‘Action Plan Needed to Curb Sex Determination Tests’
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09 December 2010
By Umesh Isalkar
Demanding maximum punishment for doctors doing foetal sex determination tests, the Federation of Obstetrics and Gynaecological Society of India (FOGSI) recently called for a well–defined action plan from the government to punish erring doctors and patients, even as the state on Tuesday responded positively to the appeal.
FOGSI, which is a national body of gynaecologists, had in 2009–10 formed 202 Dosst (Doctors Opposing Sex Selective Termination) cells across the country to check sex selective abortions.
FOGSI president senior gynaecologist Sanjay Gupte told TOI, "The Union and state governments need to formulate a common action plan to tackle the menace of sex determination tests and sex selective abortions.
FOGSI members are ready to coordinate with the government to address the issue." In response, state health minister Suresh Shetty expressed willingness to coordinate with FOGSI members at the state–level to formulate a coordinated action plan. "A common action plan will definitely bring down cases of sex selective abortions," he told TOI.
Meanwhile, Gupte said, "Although the Preconception and Prenatal Diagnostic Techniques (PCPNDT) Act is in place, which deters doctors and patients from sex determination tests, there is no action plan to bring about coordination and cooperation among doctors and the government.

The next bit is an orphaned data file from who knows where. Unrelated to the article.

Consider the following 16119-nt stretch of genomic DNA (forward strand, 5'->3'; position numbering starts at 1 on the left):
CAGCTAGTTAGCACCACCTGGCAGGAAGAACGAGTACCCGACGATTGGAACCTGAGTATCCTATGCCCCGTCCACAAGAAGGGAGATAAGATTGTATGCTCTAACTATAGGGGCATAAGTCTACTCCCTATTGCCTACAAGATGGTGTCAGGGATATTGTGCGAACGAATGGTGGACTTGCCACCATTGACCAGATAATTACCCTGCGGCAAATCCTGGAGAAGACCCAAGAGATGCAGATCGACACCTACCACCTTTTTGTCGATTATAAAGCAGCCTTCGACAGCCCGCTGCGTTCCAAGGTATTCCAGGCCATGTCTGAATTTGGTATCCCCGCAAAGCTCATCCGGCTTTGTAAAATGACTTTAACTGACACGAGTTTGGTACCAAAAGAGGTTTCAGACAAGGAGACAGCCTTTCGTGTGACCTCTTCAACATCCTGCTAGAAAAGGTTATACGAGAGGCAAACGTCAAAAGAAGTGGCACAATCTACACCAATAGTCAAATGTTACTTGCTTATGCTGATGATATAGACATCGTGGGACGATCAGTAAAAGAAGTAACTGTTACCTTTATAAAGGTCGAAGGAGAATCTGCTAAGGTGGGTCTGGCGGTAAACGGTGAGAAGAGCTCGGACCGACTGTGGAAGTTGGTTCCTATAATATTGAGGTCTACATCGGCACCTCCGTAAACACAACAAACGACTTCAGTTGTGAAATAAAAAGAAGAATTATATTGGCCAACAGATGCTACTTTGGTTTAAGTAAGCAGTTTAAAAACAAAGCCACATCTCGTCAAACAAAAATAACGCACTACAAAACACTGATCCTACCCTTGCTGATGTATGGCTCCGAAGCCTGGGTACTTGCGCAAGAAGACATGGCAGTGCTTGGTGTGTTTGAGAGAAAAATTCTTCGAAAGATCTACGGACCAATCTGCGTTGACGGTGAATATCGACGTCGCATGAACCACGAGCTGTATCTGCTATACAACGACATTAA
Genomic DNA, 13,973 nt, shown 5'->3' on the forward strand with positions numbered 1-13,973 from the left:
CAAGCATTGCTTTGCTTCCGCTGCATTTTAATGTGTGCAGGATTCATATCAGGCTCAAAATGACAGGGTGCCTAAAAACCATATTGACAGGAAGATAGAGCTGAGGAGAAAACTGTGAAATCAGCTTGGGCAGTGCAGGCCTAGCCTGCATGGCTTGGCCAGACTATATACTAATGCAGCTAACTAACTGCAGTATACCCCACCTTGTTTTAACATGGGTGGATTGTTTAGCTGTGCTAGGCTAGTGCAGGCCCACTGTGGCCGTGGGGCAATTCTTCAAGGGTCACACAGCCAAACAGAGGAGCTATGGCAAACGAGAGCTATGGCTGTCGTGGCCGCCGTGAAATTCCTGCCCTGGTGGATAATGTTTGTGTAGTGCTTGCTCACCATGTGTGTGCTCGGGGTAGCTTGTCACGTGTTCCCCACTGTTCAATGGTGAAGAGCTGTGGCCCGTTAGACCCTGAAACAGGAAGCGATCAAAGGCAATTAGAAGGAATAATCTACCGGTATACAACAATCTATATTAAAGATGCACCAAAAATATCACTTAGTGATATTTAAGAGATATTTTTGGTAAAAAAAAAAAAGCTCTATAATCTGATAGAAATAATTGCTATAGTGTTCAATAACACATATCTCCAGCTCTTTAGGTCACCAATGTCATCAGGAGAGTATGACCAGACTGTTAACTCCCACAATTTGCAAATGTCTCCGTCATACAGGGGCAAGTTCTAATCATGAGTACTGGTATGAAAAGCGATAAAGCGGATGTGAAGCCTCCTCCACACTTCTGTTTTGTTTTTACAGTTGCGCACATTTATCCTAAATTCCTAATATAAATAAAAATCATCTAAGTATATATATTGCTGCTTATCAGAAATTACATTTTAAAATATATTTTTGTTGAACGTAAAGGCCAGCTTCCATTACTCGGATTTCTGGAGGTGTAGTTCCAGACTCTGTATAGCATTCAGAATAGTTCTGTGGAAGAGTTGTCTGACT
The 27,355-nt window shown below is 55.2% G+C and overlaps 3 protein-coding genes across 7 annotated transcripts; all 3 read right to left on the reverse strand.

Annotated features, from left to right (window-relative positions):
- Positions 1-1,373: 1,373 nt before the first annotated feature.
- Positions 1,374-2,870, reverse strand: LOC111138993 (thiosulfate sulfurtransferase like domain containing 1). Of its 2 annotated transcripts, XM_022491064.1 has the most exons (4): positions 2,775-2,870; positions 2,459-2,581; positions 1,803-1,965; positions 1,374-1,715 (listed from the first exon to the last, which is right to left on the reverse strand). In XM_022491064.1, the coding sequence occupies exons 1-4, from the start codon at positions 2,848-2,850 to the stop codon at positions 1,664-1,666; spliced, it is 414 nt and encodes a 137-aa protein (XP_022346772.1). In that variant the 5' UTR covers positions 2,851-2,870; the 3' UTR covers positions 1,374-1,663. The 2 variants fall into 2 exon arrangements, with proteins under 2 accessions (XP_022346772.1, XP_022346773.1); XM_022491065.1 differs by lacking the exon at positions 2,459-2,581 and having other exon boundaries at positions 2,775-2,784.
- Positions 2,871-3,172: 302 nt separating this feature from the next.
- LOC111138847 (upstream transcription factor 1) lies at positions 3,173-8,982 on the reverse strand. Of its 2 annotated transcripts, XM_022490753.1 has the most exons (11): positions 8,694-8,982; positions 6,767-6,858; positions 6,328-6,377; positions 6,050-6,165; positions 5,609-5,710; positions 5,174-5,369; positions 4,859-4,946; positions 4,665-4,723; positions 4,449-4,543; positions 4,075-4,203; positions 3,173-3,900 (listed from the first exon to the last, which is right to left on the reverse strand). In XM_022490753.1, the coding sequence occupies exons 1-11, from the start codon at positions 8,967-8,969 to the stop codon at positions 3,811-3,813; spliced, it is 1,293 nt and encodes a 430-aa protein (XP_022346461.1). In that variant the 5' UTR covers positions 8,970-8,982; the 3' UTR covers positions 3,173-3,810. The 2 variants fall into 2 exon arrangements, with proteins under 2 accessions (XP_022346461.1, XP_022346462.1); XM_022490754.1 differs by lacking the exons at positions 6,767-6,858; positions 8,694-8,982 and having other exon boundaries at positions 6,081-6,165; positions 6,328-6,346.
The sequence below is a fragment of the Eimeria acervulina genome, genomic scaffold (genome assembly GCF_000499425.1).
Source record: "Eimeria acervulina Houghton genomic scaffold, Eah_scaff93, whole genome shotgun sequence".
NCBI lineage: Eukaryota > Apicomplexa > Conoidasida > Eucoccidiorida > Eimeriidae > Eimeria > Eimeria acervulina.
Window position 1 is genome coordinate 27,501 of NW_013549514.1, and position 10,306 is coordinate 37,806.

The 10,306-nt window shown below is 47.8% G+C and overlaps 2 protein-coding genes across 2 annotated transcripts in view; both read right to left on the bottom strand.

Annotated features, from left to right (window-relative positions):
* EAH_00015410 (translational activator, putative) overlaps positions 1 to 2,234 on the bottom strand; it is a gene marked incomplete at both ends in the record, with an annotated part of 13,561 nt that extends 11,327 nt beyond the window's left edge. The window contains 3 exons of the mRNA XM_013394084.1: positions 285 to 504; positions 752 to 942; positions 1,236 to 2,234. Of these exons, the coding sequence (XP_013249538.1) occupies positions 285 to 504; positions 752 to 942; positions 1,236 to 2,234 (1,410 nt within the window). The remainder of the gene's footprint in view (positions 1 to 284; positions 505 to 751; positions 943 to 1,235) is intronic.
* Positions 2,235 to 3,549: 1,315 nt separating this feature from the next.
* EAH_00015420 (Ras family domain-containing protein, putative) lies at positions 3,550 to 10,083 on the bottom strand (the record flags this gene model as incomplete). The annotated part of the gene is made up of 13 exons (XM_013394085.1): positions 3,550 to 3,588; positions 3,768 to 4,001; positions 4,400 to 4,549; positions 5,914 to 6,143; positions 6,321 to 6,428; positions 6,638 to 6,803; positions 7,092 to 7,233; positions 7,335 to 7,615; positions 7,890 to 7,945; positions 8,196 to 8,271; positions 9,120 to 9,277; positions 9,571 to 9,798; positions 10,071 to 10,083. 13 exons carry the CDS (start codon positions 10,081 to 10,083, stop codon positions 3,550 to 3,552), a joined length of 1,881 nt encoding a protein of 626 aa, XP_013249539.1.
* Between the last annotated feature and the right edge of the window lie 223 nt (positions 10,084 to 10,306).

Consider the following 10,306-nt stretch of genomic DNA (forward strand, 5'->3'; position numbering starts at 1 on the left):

Doctors should voluntarily disclose information about medical practitioners who resort to sex determination tests and the heinous practice of sex selective abortions." An action plan envisages employing decoys to expose erring doctors, continuous monitoring and systematic reporting of sonography tests, preparing a strong case that will stand in the court of law to get maximum punishment for such a doctor, etc., he added.
"At present, most of the criminal cases filed against doctors are for trivial omissions in filling up the F form, which is essential for reporting purposes. There are very few cases where doctors are actually punished for carrying out sex determination tests. The action plan that we are demanding should focus on such errant doctors and ensure that a strong case be built against them for maximum punishment," said Gupte.
Coming to the point which has led to the FOGSI demanding strict action is the declining child sex ratio (0 to 6 years) in the state which fell to 850 girls for 1,000 boys in 2009 as compared to 913 girls against 1,000 boys in 2001, a drastic deterioration in the last few years, as per the Integrated Child Development Services data.
"It is the duty of every doctor and citizen to educate the public regarding the menace of the drastically dropping sex ratio," said Gupte.
With the latest report on sex ratio at birth in 2010, the Maharashtra’s Health Management Information System (HMIS) also corroborates the grim scenario. According to the HMIS’ circlewise child sex ratio at birth 2010 data, the state has an average of 904 girl child per 1,000 boys. "As per global trends, the child sex ratio should be more than 960 girls per 1,000 boys," said Prakash Doke, executive director, SHSRC.
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